As stated earlier, population of Chittagong district increases substantially, just next to the capital city of Dhaka, because of better employment opportunities, hence this particular region is under potential threat of landslides. Here the scenario arrives―the authoritative bodies consider these settlements as illegal, while the settlers claim themselves as legal occupants, rendering acute land tenure conflict among the formal authorities, the settlers, and the local communities over the past few decades [2] . Ultimately, this kind of conflict has weakened the institutional arrangement for reducing the landslide vulnerability in Chittagong City. There is a north-south trending hill range across the city, where there at the foothills lower income people are living in the unplanned settlements and slums in a risky situation [10] . In the recent past, occurrence of a number of landslides (Table 1) in the study area due to sudden increase of rainfall within a short while (i.e., 2 to 4 days) indicates heavy rainfall as one of the crucial causes of landslide in this locality.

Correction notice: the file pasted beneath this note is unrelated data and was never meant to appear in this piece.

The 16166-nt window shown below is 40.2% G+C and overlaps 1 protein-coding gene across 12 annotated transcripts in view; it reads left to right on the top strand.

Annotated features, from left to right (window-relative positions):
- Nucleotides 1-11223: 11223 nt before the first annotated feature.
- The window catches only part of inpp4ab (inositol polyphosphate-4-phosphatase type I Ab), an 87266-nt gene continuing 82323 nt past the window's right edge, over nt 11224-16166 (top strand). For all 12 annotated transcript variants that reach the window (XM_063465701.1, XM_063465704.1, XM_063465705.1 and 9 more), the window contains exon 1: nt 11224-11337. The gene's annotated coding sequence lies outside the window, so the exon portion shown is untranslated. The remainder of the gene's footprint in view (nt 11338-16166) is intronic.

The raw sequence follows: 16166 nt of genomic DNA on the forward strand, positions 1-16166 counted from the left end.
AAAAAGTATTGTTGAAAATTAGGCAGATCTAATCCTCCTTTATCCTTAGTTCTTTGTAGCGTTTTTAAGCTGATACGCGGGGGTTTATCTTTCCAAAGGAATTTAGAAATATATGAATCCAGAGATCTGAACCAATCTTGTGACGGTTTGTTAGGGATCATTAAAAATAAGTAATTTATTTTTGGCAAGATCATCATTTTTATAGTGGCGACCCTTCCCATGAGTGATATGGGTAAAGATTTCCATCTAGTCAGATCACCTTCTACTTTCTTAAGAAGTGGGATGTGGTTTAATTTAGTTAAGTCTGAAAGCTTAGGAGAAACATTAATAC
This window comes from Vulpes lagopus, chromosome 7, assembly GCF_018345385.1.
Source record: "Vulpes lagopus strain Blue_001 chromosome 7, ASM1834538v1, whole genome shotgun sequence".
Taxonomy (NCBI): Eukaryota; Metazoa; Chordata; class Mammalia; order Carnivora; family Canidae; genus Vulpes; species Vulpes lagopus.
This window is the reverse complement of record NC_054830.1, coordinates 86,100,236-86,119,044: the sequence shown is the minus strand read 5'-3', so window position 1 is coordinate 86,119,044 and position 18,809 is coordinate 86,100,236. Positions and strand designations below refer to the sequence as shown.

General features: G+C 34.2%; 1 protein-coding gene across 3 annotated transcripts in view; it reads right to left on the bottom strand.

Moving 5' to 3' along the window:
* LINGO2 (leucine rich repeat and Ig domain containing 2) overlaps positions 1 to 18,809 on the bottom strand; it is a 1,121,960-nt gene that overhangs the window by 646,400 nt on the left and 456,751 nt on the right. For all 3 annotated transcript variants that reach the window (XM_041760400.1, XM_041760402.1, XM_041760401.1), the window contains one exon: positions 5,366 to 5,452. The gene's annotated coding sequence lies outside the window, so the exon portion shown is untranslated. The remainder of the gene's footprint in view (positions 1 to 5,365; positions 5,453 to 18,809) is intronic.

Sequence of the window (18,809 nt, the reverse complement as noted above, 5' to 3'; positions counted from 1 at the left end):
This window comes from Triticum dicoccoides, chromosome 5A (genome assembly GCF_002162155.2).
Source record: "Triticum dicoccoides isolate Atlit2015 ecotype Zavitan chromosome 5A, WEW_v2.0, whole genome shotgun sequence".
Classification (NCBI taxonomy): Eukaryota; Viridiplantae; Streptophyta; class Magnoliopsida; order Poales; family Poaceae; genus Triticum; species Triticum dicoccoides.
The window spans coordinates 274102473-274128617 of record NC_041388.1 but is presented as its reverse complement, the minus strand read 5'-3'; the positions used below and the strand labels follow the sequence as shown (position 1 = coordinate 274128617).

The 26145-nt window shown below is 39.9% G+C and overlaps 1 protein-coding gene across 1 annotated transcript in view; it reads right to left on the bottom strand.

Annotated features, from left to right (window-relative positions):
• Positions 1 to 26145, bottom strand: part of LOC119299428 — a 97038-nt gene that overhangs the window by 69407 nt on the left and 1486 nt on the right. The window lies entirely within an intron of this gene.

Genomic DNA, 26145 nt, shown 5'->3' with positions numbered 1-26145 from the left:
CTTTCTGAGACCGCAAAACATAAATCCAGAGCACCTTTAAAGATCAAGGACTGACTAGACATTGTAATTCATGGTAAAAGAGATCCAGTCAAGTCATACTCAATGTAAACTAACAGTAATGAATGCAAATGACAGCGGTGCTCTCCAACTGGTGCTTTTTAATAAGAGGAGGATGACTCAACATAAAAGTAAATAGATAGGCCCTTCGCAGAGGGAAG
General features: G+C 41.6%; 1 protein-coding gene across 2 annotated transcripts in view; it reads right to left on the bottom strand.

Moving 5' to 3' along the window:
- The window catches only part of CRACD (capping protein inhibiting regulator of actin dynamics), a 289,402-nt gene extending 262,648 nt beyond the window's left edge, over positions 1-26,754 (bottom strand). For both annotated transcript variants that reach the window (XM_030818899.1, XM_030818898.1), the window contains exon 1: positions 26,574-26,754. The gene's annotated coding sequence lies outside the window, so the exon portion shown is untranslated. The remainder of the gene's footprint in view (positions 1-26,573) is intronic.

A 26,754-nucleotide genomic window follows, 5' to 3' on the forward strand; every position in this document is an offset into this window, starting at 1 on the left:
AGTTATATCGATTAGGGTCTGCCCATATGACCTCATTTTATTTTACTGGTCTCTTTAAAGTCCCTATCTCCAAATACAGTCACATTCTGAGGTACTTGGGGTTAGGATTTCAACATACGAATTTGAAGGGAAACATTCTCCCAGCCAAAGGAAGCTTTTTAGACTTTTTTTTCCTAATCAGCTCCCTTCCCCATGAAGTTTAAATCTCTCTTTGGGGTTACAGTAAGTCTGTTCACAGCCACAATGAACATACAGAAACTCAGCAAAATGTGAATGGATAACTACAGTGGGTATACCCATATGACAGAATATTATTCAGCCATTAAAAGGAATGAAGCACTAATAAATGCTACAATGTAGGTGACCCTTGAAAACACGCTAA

3. Materials and Method

3.1. Spatial Data Source

All the spatial data sourced in the study being obtained from various open source web portals are given in the Table 2 and a flow chart in Figure 2 exhibits entire working process of this research. SRTM DEM (version 2) having spatial resolution of 30 meter sourced from United States geological survey (USGS) operated website Earth explorer (https://earthexplorer.usgs.gov/) for the preparation of various topographic parameters viz., slope, aspect, plan curvature and relative relief of the current analysis. Using the same web portal a recent medium resolution (i.e., 30 m) orthorectified Landsat image, dated on 11 January

Figure 1. Location map of the studied chittagong metropolitan area (http://www.fao.org/geonetwork/srv/en/main.home).

Table 1. Lists of the major landslides occurred in chittagong metropolitan area.

Source: Banglapedia (the national encyclopedia of Bangladesh), bdnews24.com, www.coastbd.org.

2015 was downloaded for LULC and geomorphological mapping. Geology information was obtained from downloadable GIS data of Bangladesh which had been retrieved from U.S. Geological Survey Open-File Report (OFR-97-470-H).

3.2. Spatial Techniques Employed